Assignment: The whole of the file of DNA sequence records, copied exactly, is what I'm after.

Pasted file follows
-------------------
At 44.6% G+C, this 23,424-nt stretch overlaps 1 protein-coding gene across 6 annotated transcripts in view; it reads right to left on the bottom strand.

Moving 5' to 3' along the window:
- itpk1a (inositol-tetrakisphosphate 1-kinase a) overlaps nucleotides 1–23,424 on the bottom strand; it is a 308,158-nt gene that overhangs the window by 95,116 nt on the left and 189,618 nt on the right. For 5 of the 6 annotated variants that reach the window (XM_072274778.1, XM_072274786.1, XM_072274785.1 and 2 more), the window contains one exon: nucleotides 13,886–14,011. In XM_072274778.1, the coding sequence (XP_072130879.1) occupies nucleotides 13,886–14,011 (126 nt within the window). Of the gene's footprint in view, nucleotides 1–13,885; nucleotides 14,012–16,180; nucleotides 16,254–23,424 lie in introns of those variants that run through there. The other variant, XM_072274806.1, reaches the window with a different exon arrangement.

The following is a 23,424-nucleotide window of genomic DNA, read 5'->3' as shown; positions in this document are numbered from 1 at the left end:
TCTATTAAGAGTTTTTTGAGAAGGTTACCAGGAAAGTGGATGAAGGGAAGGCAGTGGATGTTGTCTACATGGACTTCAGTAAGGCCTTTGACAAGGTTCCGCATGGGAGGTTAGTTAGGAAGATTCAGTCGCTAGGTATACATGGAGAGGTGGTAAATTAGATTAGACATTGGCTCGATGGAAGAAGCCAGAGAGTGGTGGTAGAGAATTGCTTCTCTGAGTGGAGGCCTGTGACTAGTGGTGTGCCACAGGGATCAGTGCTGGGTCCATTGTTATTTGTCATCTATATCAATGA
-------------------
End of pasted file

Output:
At 44.6% G+C, this 23,424-nt stretch overlaps 1 protein-coding gene across 6 annotated transcripts in view; it reads right to left on the bottom strand.

Moving 5' to 3' along the window:
- itpk1a (inositol-tetrakisphosphate 1-kinase a) overlaps nucleotides 1–23,424 on the bottom strand; it is a 308,158-nt gene that overhangs the window by 95,116 nt on the left and 189,618 nt on the right. For 5 of the 6 annotated variants that reach the window (XM_072274778.1, XM_072274786.1, XM_072274785.1 and 2 more), the window contains one exon: nucleotides 13,886–14,011. In XM_072274778.1, the coding sequence (XP_072130879.1) occupies nucleotides 13,886–14,011 (126 nt within the window). Of the gene's footprint in view, nucleotides 1–13,885; nucleotides 14,012–16,180; nucleotides 16,254–23,424 lie in introns of those variants that run through there. The other variant, XM_072274806.1, reaches the window with a different exon arrangement.

The following is a 23,424-nucleotide window of genomic DNA, read 5'->3' as shown; positions in this document are numbered from 1 at the left end:
TCTATTAAGAGTTTTTTGAGAAGGTTACCAGGAAAGTGGATGAAGGGAAGGCAGTGGATGTTGTCTACATGGACTTCAGTAAGGCCTTTGACAAGGTTCCGCATGGGAGGTTAGTTAGGAAGATTCAGTCGCTAGGTATACATGGAGAGGTGGTAAATTAGATTAGACATTGGCTCGATGGAAGAAGCCAGAGAGTGGTGGTAGAGAATTGCTTCTCTGAGTGGAGGCCTGTGACTAGTGGTGTGCCACAGGGATCAGTGCTGGGTCCATTGTTATTTGTCATCTATATCAATGA